Without food the stomach produces ghrelin, commonly known as the hunger hormone. This results in increased levels of it showing up in our blood stream when we’ve been without food for a few hours.
While this hormone’s more obvious purpose is to increase our appetite, recent evidence suggests that in addition to protecting brain cells from the effects of ageing, ghrelin also stimulates the growth of new brain cells.
Fasting-based Diets Leading to Improved Mental Abilities?
Some people have reported an improvement of their mental faculties after adopting reduced-calorie diets such as the famous 5-2 diet based on intermittent fasting where the food intake is completely normal for five days a week while then being reduced to 500 calories per day for the other two.
Embarking on a permanent diet with a caloric intake of 75% of the recommended daily has several known health benefits, being commonly associated with the marked improvement in blood sugar levels is just one.
However, it must be said that these reports are not wholly consensual in the scientific community with some studies pointing to the contrary conclusion that these diets might actually have a negative effect on people’s mental capabilities.
In any case, Nicolas Kunath of the Max Planck Institute of Psychiatry in Munich, Germany is an expert in Neurology and Neuroscience who claims people shouldn’t expect to feel the benefits of a fasting based diet instantaneously, as it may well take more than a few days or even weeks for the new brain cells to develop.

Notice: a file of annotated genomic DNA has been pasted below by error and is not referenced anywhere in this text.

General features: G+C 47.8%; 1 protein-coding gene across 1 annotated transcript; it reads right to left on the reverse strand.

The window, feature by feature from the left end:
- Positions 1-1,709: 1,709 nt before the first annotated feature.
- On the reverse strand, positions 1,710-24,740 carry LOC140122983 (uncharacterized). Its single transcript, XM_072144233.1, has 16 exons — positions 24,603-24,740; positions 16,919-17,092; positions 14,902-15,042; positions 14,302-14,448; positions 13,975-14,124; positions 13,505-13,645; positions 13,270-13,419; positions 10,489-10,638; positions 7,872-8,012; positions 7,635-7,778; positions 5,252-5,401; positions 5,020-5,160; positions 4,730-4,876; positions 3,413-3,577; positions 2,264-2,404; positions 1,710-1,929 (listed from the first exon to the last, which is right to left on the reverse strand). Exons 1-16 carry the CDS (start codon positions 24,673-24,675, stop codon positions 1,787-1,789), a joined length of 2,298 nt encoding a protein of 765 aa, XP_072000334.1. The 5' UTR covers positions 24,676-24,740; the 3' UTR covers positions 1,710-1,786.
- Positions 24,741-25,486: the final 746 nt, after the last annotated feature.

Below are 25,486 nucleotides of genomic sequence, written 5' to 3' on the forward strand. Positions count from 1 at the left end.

Studies on Ghrelin Levels in Animals
Animals with low calorie diets have improved mental capacity, and the hunger hormone could be what explains it. Mice which have been injected with this hormone have performed better in memory based tests, learning faster than the control group. This cognitive improvement seems to suggest an increase in the number of neuron connections in their brains.
A team from Swansea University in the United Kingdom, led by Jeffrey Davies has uncovered new evidence relating ghrelin to higher brain cell stimulation via a process called neurogenesis which causes brain cells to divide and multiply.
As presented by Davies at the conference for the British Neuroscience Association, the ghrelin effect reported in animals could be linked to how our memory is improved by this hormone.
Implications for the Treatment of Neurodegenerative Diseases
Young brain cells are more likely to be influenced by new environments, which will then enhance their ability to form novel memories. According to Davies, this happens because new neurons will be quicker than the old ones to make those connections, thereby establishing the new memories.
This is particularly relevant for the diseases such as Parkinson’s, caused by a lack of a certain kind of brain cell. Older research by some members of Davies’ team has discovered that certain animals have been protected from developing a strain of Parkinson’s disease by ghrelin.
There is also significant evidence pointing to the fact that ghrelin and other similar chemicals can be used to form treatment protocols designed to tackle complications of Parkinson’s disease, as Amanda Hornsby’s study has found reduced levels of the hunger hormone in people suffering from a cognitive impairment known as Parkinson’s dementia.